Saudi Arabia’s central bank agrees Ripple blockchain deal

Blockchain-based company Ripple plans to help banks in the Kingdom improve their payments infrastructure. (Reuters)

LONDON: The Saudi Arabian Monetary Authority (SAMA) has signed an agreement with blockchain-based company Ripple to help banks in the Kingdom improve their payments infrastructure.
The pilot program is the first of its kind to be launched by a central bank. Participating banks from Saudi Arabia will use Ripple’s ‘xCurrent’ software solution to instantly settle payments sent into and out of the country.
SAMA’s use of xCurrent has the potential to radically shift how banks in Saudi Arabian send money globally.
According to a statement from Ripple, its Saudi Arabian customers will experience “faster, cheaper and more transparent cross-border transactions.”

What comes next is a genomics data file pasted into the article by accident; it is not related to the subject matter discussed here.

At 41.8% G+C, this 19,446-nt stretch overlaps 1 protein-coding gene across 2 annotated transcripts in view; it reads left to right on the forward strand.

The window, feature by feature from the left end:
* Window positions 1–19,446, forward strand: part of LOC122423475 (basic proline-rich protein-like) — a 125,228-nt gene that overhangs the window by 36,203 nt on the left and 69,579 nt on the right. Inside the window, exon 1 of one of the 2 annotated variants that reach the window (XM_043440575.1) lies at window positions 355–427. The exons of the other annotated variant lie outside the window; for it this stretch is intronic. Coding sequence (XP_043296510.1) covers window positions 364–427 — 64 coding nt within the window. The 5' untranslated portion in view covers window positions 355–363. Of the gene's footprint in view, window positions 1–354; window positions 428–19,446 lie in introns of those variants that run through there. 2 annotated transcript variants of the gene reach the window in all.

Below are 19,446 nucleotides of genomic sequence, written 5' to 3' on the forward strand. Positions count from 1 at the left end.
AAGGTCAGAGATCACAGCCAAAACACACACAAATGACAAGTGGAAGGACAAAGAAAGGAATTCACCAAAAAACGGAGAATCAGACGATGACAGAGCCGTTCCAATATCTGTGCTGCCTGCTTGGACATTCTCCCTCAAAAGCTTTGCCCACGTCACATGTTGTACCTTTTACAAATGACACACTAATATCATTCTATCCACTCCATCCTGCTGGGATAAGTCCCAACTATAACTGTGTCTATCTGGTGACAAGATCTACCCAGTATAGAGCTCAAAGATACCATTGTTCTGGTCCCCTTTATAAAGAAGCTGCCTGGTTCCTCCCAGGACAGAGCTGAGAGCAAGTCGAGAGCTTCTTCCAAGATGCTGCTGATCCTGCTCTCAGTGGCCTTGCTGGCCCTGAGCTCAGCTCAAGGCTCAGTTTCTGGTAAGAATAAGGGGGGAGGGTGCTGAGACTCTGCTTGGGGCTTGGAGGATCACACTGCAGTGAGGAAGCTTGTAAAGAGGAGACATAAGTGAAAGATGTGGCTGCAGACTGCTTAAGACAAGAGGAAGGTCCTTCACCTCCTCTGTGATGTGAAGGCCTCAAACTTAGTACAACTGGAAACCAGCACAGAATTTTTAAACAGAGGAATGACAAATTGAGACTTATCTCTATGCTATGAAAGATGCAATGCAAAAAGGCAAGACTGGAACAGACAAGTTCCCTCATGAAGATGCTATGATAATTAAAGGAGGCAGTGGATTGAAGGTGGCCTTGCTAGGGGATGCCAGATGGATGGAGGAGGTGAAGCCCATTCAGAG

SAMA’s recent adoption of xCurrent, makes it the second central bank to use blockchain technology to revolutionize payments, following the Bank of England’s successful proof of concept with Ripple in 2017.
Dilip Rao, the global head of infrastructure innovation at Ripple, believes the agreement with SAMA is part of a wave of recognition by financial institutions of the impact blockchain solutions can have on payments.
“Central banks around the world are leaning into blockchain technology in recognition of how it can transform cross-border payments, resulting in lower barriers to trade and commerce for both corporates and consumers,” said Rao. “SAMA is leading the charge as the first central bank to provide resources to domestic banks that want to enable instant payments using Ripple’s innovative blockchain solution.”